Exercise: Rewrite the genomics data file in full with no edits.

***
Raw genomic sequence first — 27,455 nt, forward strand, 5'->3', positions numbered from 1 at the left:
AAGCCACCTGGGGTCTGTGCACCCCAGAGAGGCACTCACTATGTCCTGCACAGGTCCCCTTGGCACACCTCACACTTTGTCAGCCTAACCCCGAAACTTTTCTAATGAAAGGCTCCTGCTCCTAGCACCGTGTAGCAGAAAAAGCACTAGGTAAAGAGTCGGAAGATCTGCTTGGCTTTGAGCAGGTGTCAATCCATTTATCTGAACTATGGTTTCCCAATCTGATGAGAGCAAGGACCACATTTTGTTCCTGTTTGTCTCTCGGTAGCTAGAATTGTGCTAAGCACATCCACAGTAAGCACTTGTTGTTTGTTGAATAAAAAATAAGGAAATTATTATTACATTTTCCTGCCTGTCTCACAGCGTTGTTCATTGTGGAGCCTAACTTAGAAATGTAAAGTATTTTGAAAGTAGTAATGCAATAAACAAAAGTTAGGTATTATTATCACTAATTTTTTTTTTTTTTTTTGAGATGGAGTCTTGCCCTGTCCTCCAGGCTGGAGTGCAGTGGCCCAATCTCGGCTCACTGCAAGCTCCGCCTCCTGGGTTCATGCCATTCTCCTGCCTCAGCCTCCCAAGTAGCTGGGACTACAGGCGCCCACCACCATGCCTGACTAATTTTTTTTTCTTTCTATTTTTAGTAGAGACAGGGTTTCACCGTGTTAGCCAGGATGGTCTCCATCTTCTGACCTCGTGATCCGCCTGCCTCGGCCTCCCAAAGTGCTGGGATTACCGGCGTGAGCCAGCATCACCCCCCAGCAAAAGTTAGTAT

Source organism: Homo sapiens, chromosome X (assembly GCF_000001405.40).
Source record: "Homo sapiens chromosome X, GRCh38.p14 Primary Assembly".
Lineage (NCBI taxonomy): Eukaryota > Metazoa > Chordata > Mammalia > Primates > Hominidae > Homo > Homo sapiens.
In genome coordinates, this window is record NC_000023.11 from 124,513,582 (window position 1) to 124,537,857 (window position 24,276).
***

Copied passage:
Raw genomic sequence first — 27,455 nt, forward strand, 5'->3', positions numbered from 1 at the left:
AAGCCACCTGGGGTCTGTGCACCCCAGAGAGGCACTCACTATGTCCTGCACAGGTCCCCTTGGCACACCTCACACTTTGTCAGCCTAACCCCGAAACTTTTCTAATGAAAGGCTCCTGCTCCTAGCACCGTGTAGCAGAAAAAGCACTAGGTAAAGAGTCGGAAGATCTGCTTGGCTTTGAGCAGGTGTCAATCCATTTATCTGAACTATGGTTTCCCAATCTGATGAGAGCAAGGACCACATTTTGTTCCTGTTTGTCTCTCGGTAGCTAGAATTGTGCTAAGCACATCCACAGTAAGCACTTGTTGTTTGTTGAATAAAAAATAAGGAAATTATTATTACATTTTCCTGCCTGTCTCACAGCGTTGTTCATTGTGGAGCCTAACTTAGAAATGTAAAGTATTTTGAAAGTAGTAATGCAATAAACAAAAGTTAGGTATTATTATCACTAATTTTTTTTTTTTTTTTTGAGATGGAGTCTTGCCCTGTCCTCCAGGCTGGAGTGCAGTGGCCCAATCTCGGCTCACTGCAAGCTCCGCCTCCTGGGTTCATGCCATTCTCCTGCCTCAGCCTCCCAAGTAGCTGGGACTACAGGCGCCCACCACCATGCCTGACTAATTTTTTTTTCTTTCTATTTTTAGTAGAGACAGGGTTTCACCGTGTTAGCCAGGATGGTCTCCATCTTCTGACCTCGTGATCCGCCTGCCTCGGCCTCCCAAAGTGCTGGGATTACCGGCGTGAGCCAGCATCACCCCCCAGCAAAAGTTAGTAT

Source organism: Homo sapiens, chromosome X (assembly GCF_000001405.40).
Source record: "Homo sapiens chromosome X, GRCh38.p14 Primary Assembly".
Lineage (NCBI taxonomy): Eukaryota > Metazoa > Chordata > Mammalia > Primates > Hominidae > Homo > Homo sapiens.
In genome coordinates, this window is record NC_000023.11 from 124,513,582 (window position 1) to 124,537,857 (window position 24,276).